Plans by a Canadian energy company to replace an aging oil pipeline in northern Minnesota with a new one are sowing a divide between key factions of the DFL as the party gears up for important elections next year.
Enbridge hopes to construct a 340-mile pipeline to deliver Canadian oil from northwestern Minnesota to a terminal on Lake Superior. As the Minnesota Department of Commerce pushes back against those plans, DFL lawmakers from the area and their allies in building trades unions who support the project are engaged in a sometimes bitter conflict with environmentalists and American Indians who don’t.
Sen. David Tomassoni, DFL-Chisholm, cast the debate in stark terms by pointing out that the number of DFL senators from rural districts dropped from 21 in 2009 to seven this year.
“I don’t think things are going to change unless party officials realize people who live in regions like mine should make decisions about what goes on here,” said Tomassoni, who supports the project. Estimates have the project creating 6,500 jobs over two years in a part of the state that has often lagged economically.
Enbridge opponents say advocates for the pipeline are living in the past.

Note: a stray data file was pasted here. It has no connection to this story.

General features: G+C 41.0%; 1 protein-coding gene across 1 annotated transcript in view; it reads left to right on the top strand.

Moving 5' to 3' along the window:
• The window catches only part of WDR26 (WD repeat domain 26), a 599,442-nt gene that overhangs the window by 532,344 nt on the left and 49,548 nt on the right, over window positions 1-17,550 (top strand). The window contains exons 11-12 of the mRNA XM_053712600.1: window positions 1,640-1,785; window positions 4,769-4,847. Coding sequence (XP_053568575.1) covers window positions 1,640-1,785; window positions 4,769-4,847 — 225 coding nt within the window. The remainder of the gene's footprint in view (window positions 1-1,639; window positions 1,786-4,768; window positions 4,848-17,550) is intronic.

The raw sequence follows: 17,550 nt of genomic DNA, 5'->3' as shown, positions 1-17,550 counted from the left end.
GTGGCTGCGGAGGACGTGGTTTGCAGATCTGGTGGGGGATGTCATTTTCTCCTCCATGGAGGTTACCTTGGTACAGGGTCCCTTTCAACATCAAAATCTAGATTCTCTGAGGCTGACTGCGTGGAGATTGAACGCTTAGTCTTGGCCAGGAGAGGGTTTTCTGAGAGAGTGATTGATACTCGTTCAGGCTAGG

“We had meatpacking plants in my district, and they voted DFL their whole life,” said Rep. Rick Hansen, DFL-South St. Paul. “But they passed away and there are new voters who weren’t there when the stockyards were there. I represent them, not the memory of someone else.”
The divide is not new. It reflects long-standing differences between two of the DFL’s most important constituencies: environmentalists who want to protect the state’s vast network of waterways, and the building trades unions that want the thousands of high-paying jobs that come from major infrastructure projects such as the Enbridge pipeline.
Complicating the situation further is the contention by Indians in that part of the state who say wild rice waters would be put at unacceptable risk if the new pipeline is realized.
The line is expected to mean more than $2 billion in investment in rural Minnesota.
The stakes of the ongoing conflict are high: Republicans who uniformly support the pipeline see a chance to leverage the divisions against the DFL ahead of next year’s pivotal governor’s race. Whoever wins will participate in legislative and congressional redistricting after the 2020 census, with the potential to shape Minnesota politics for the next decade.
Republicans see an opportunity to peel off still more rural votes with the Enbridge issue: House Speaker Kurt Daudt, R-Crown, a potential candidate for governor, wrote an Op-Ed column in the Duluth News Tribune last week in favor of the project on the same day he appeared at a hearing with Tomassoni in Grand Rapids to support the pipeline.
No one is more aware of the hazards of an intraparty fight than Ken Martin, the DFL chairman, whose career in politics began in the building trades but who is also close to deep-pocketed Twin Cities environmentalists who have been a major source of campaign funds for the party.